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Skilling & regenerating Assam for our better future

Sentinel Digital DeskBy : Sentinel Digital Desk

  |  11 Dec 2016 12:00 AM GMT

By Dipok Kumar Barthakur

At the time of Independence Assam’s per capita income was higher than the tiol average. We were pioneers in the World Tea and Oil industries. In the decades since then our growth has stagted. Despite abundant tural resources and potential, economy of Assam today represents backwardness and despondency. Growth rate of Assam’s has not kept pace with that of India’s; while the Indian economy grew at 6 percent per annum over the period of 1981 to 2000, the same of Assam’s grew only by 3.3 percent. In the post-liberalised era (after 1991), the gaps between growth rates of Assam’s and India’s economy widened further.

While the rest of India is competing for investment, hosting investment summits, bringing in FDI’s and creating job opportunities for their population, we present a sad story where even the tea industry is struggling to survive, trading and dubious industrial practices domite, and our educated youth are leaving the state in droves to settle for employment in other states, sometimes on minimum wages.

So where have we gone wrong: Agriculture accounts for more than a third of Assam’s income and employs 69 percent of total workforce. Assam’s agriculture has yet to experience modernisation in a real sense and is lagging behind. We have not had any genuine investments in developing our supply chain for agriculture from the point of cultivation to reaching the market.

Our tea industry in grappling with climate changes, quality issues, pricing, marketing and labour problems. We do not yet have a comprehensive policy for tea which looks at the tea industry in its entirety.

Apart from tea and petroleum refineries, Assam has few industries of significance. Many of the industries in Assam are facing loss and closer due to lack of infrastructure and improper magement practices. The trend is very common with the Government run public sector undertakings.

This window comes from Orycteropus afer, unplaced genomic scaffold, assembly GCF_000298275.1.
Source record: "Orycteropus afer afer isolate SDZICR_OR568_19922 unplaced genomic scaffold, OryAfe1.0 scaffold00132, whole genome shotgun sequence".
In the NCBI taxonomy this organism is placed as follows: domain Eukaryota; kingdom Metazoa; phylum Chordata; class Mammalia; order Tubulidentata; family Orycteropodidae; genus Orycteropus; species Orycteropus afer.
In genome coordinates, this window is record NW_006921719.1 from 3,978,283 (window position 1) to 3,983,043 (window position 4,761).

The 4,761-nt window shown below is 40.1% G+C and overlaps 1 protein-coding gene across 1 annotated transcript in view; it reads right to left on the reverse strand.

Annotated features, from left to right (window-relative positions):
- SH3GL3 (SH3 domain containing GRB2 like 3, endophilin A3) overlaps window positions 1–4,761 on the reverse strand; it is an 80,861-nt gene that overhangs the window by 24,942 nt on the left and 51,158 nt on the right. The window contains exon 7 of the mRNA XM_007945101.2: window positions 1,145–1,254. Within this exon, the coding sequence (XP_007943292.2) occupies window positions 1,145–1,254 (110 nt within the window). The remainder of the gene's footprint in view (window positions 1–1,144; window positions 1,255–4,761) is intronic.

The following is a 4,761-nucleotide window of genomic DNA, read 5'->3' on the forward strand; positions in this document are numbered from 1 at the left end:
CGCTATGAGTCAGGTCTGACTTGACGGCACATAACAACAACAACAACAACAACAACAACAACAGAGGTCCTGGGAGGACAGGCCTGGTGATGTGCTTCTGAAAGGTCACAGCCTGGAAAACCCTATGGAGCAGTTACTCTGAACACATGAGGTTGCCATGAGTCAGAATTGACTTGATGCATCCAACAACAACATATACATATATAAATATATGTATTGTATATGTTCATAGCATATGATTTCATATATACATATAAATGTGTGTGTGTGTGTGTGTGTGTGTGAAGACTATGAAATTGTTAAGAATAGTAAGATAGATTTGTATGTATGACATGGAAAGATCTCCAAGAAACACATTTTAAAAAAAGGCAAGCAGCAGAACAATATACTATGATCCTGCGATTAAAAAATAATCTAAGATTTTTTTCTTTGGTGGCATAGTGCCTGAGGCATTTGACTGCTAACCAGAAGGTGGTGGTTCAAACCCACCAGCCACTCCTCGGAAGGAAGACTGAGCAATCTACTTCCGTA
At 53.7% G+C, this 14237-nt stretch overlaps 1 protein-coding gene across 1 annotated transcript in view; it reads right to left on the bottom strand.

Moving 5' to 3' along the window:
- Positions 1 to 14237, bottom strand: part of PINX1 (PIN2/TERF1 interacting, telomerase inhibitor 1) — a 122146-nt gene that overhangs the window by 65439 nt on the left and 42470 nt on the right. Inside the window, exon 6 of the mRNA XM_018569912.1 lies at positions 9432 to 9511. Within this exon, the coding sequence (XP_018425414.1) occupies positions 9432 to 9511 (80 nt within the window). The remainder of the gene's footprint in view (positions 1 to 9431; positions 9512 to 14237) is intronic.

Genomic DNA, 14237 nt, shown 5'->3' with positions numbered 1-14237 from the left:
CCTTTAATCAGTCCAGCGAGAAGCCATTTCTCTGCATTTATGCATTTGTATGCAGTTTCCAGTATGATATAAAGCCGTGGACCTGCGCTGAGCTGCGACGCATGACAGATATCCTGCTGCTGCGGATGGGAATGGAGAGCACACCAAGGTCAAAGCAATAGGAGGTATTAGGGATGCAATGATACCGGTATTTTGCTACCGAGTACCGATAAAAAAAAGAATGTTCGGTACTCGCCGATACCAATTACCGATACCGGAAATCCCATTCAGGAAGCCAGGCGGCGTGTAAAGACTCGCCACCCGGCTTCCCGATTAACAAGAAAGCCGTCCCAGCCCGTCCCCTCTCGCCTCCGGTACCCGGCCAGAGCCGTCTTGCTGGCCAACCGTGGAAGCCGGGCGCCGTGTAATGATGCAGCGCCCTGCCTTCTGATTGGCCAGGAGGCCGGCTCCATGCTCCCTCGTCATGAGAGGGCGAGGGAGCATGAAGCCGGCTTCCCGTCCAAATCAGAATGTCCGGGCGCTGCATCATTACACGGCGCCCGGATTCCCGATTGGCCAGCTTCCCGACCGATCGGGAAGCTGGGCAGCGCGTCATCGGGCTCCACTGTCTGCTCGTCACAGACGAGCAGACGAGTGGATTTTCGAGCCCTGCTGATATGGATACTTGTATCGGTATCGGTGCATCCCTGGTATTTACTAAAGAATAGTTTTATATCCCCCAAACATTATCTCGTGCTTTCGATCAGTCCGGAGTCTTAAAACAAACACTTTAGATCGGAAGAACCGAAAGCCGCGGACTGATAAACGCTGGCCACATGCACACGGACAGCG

Industrial development is inhibited by our physical and emotiol isolation. The Look East Policy which everyone talks about has not seen any real term benefits. Our region is landlocked and situated in the eastern most periphery of India and is linked to the mainland of India by weak transportation infrastructure. The airports in Guwahati and other parts of Assam are yet to be linked with other parts of India and the outside world in terms of trade. The Brahmaputra and its tributaries, which are suitable for vigation does not have sufficient infrastructure for trade and success of such a vigable trade route will be dependent on proper channel maintence and diplomatic and trade relationships with Bangladesh.

Political turmoil, extremism and a legacy of protests against industrial projects over last several decades have also tarnished our image.

Filly a major drawback in Assam is the lack of properly trained and skilled resource pool. Assam today faces a brain drain crisis.

In a perverse way Assam records a higher birth rate than the tiol average. This means that the employment opportunities required to absorb our population growth is simply idequate. The destabilizing political and social effects of a large unemployed population we have all witnessed. The tiol Democratic Alliance government has focused on a core aspect of the employment issue with the Skill India drive. But Skill India, concurrently Skill Assam, Make in Assam and a resurgent Assam are high sounding slogans that will be resounding failures if lawmakers and the Government executives do not take a holistic approach to policy development, passing legislations, effective implementation of policies and programmes, and as importantly monitoring and evaluation.

The Labour Bureau Report 2014 had pegged the skilled workforce in India at a dismal 2%.So you can well imagine what is the status of Assam in such a scerio!

The magnitude of the problem has been alysed by numerous experts: for a country that adds 12 million people to its workforce every year, less than 4 per cent have ever received any formal training. Our workforce readiness is one of the lowest in the world and a large chunk of existing training infrastructure is irrelevant to industry needs.

A evaluation of the various programmes currently running under the Skill India initiatives and Make in India etc show the following road blocks: the need to coordite with multiple ministries all running their own programmes creating bureaucratic red tapes, funding tussles, issues of perception with job-seekers looking down on vocatiol training and job-creators unwilling to fork out a premium for skilled workers and poor strike rate as far as post-skilling employment goes. So as we can see the issues line up right from the time of policy generation, legislations to implementation. Everyone in this swamp of institutions and ideas and bureaucracy functions in independent silos, which has obviously resulted in severe conflicts of ideas and functions.

This is not as much due to lack of monetary investment as it is a predicament about grossly inefficient execution. The government already spends several thousand crores every year on skill development schemes through over 18 different Central government Ministries and State governments. The need of the hour is to improve resource utilisation and find solutions that can address the systemic and institutiol bottlenecks constraining the sector.

As a Government what can we do:–